But the first and principal thing that is required before knowing the immortality of the soul is to form a clear and net conception of it, and entirely distinct from all the conceptions one may have of the body. which was done in this place. In addition to this, it is necessary to know that all the things we clearly and distinctly conceive of are true, according as we conceive them: which could not be proved before the fourth Meditation. Moreover, one must have a conception distinct from the corporeal nature, which is formed, part in this second, and part in the fifth and sixth Meditation. And finally, it must be concluded from all this that things which are clearly and distinctly conceived to be different substances, as the mind and the body are conceived, are in fact various substances, and really distinct from each other: and this is what we conclude in the sixth Meditation. And in the same way it is confirmed, because we conceive of no body except as divisible, whereas the mind, or the soul of man, can only be conceived as indivisible: for, indeed, we can not conceive half of any soul, as we can do of the smallest of all the bodies; so that their natures are not only recognized as diverse, but even in some other way. But they must know that I have not undertaken to say anything more in this treatise, because it suffices to show clearly enough that from the corruption of the body the death of the soul does not follow, and so to give men the hope of a second life after death; as also because the premises from which one can conclude the immortality of the soul, depend on the explanation of all physics: first, in order to know that generally all substances, that is to say all things that can not exist without being created of God, are of their incorruptible nature, and can never cease to be, if they are not reduced to the naked by that same God who wants them to deny his ordinary help. And then, so that we notice that the body, taken in general, is a substance, that is why it does not perish; but that the human body, in so far as it differs from other bodies, is only formed and composed of a certain configuration of limbs, and other similar accidents; and the human soul, on the contrary, is not so composed of any accident, but is a pure substance. For although all her accidents change, for example, that it concocts certain things, that it wants others, that it feels others, etc., it is nevertheless always the same soul; instead that the human body is not the same, only that the figure of some of its parts is changed. From which it follows that the human body can easily perish, but that the mind, or the soul of man (which I do not distinguish), is immortal in its nature.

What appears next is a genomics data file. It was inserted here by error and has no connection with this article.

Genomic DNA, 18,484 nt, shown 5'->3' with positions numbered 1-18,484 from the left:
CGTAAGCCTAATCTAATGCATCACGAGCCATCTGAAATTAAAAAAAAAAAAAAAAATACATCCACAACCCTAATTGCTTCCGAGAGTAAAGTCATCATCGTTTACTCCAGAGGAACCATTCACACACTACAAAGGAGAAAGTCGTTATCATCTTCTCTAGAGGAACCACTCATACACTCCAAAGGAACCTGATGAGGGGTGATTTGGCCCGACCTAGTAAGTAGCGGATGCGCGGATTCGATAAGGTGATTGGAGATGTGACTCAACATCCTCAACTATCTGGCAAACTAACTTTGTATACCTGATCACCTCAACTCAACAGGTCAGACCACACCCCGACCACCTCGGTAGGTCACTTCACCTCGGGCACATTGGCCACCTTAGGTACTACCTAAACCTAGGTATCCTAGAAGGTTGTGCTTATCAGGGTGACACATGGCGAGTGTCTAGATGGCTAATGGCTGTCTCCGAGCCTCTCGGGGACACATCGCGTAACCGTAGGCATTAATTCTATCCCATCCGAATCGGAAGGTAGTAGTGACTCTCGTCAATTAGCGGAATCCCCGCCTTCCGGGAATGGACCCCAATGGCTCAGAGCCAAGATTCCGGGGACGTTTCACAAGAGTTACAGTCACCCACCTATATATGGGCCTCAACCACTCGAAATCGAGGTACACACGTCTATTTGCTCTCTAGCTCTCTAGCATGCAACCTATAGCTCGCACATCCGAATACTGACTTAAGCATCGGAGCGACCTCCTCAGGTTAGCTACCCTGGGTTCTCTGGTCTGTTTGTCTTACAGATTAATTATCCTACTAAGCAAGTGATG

In the third Meditation, it seems to me that I have explained sufficiently long the main argument I use to prove the existence of God. However, in order that the mind of the reader could no longer be abstracted from the senses, I did not wish to use in this place any comparisons drawn from corporeal things, so that perhaps he remained there a great deal of obscurities, which, as I hope, will be wholly cleared up in the answers which I have given to the objections which have since been proposed to me. As, for example, it is rather difficult to understand how the idea of being supremely perfect, which is in us, contains so much objective reality, that is, participates by representation in so many degrees of being and of perfection, that it must necessarily come from a supremely perfect cause. But I have clarified it in these answers, by the comparison of a very artificial machine, the idea of which is found in the mind of some worker; for as the objective artifice of this idea must have some cause, namely the science of the workman, or of some other from which he has learned it, so it is impossible that the idea of God, who is in us, do not have God even for his cause.